LPAsHow Can Attorneys Act?

Where a client is wishing to appoint multiple attorneys or replacement attorneys, it should be considered how these attorneys are to act. There are three different ways that multiple attorneys can act and each have their own advantages and disadvantages. Multiple attorneys can either act jointly, jointly and severally, or jointly in some matters and jointly and severally in others.

Attorneys acting jointly

Attorneys acting jointly must make decisions for the donor together and must all agree. On first glance, this seems desirable as it offers an extra safeguard as it restricts the possibility of an attorney acting fraudulently. However there are a number of issues with joint appointments.

Joint appointments offer a lack of any flexibility. If attorneys live apart or, for whatever reason, are difficult to get together in the same place at the same time, it would mean that those attorneys could have difficulty making decisions for the donor. It also means that if one attorney is temporarily unavailable, for example if they are on holiday or in hospital, the remaining attorneys could not make decisions for the donor.

If an attorney acting jointly refuses to act (disclaims), cannot act (through death, lack of capacity or in the case of Property and Affairs, bankruptcy) or a marriage or civil partnership between the donor and an attorney ends, the remaining joint attorneys can no longer act. Attorneys acting jointly are seen as a single unit by law, rather than as various separate units. If one attorney cannot act, that unit no longer exists and unless replacement attorneys are appointed, the LPA can no longer be used.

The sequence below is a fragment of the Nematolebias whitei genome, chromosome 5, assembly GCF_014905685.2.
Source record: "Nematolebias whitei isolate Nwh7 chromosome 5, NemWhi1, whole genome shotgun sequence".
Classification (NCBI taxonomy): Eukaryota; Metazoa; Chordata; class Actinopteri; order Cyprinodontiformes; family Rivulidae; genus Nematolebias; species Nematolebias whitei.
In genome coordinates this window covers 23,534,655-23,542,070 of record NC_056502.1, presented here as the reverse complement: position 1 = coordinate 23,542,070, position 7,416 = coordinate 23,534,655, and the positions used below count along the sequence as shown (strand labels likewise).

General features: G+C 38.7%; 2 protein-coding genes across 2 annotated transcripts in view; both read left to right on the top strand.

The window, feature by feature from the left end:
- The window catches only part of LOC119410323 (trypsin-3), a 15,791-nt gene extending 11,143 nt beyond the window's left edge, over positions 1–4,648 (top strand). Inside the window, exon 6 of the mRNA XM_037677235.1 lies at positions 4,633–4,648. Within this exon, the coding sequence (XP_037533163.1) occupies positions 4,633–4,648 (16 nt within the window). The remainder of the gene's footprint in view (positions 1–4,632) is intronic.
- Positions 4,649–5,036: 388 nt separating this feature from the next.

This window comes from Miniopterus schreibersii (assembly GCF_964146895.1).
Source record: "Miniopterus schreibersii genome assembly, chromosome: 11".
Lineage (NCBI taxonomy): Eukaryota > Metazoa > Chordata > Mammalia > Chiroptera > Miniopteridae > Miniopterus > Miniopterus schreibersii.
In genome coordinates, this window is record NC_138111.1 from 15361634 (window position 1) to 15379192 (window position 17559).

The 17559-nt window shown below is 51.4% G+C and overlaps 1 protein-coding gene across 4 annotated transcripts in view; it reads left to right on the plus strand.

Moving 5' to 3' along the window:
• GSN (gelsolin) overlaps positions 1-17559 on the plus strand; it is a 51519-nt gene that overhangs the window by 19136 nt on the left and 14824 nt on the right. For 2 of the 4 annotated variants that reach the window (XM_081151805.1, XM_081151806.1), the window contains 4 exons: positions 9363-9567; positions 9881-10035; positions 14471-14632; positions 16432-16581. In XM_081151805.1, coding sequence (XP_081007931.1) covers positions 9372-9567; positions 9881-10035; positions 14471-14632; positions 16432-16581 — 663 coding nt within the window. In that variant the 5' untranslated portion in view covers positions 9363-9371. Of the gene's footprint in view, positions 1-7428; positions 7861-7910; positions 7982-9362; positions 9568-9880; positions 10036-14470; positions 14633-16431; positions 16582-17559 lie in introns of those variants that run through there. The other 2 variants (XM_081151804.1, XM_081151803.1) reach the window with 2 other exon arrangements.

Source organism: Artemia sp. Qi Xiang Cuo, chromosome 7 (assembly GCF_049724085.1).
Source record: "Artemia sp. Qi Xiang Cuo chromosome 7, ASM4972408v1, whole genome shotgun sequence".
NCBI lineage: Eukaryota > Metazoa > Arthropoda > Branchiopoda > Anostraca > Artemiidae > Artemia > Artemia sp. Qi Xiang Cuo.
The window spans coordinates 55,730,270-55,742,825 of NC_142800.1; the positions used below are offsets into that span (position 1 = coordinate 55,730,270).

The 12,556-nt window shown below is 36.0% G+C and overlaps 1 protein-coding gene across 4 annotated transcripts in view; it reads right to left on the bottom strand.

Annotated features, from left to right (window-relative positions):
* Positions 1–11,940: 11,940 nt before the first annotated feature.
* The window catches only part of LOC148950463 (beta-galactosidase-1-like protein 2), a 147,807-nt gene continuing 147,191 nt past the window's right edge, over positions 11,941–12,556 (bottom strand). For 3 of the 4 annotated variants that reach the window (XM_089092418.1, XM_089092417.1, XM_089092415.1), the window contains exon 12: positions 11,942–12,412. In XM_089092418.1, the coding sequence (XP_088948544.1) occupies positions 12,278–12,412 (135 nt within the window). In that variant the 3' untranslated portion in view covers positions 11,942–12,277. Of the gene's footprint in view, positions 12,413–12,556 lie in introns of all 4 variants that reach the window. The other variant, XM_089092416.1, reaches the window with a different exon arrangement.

Attorneys acting jointly and severally

Attorneys acting jointly and severally can either act together or independently. This offers additional flexibility over a joint appointment and also allows for remaining attorneys to continue acting in the event that an attorney refuses or cannot act.

The ability for attorneys to act alone is open to some criticism as an attorney could make decisions without the other attorney’s knowledge, however it can also be argued that an attorney who acts in this way could be challenged for not acting in the donor’s best interests as it is a requirement when considering the donor’s best interests that an attorney consults with the other attorneys as far as reasonably practical.

Attorneys acting jointly for some matters and jointly and severally for other matters

Attorneys may also act jointly in some matters and jointly and severally in others. An example of this being where a donor wishes the attorneys for the Property and Financial Affairs LPA to act jointly in relation to matters worth over £10,000 and to act jointly and severally in all other matters. This appointment ensures that attorneys must act together for decisions important to the donor but allows the attorneys flexibility to act alone for other decisions.

The event of an attorney refusing or being unable to act can make these appointments complicated. For any joint decisions, the remaining attorneys can no longer make those joint decisions. In the event that there are no replacement attorneys named, no one will be able to make joint decisions. The remaining attorneys will however be able to continue making the jointly and severally decisions.


WillPack strongly advise that multiple attorneys act jointly and severally due to its flexibility over the other appointments and the ability for attorneys to continue to act should one of them be unable to act.

A further possibility recommended by the OPG if the clients wish for the benefits of a joint appointment but wish for the flexibility to allow attorneys to continue acting could be to create two LPAs. In the first LPA, attorneys can be appointed jointly. In the second LPA, the same attorneys can be appointed but acting jointly and severally, avoiding the problem should one of them be unable to act. This second LPA would include a restriction stating it would only come into effect should the first LPA fail.

This may of course be financially impractical for many clients as drafting costs and registration costs would double. It may however be an option for high net clients who want attorneys to act jointly to provide a safeguard but are happy for a backup of them acting jointly and severally to avoid the LPAs failing.

Chris Rattigan-Smith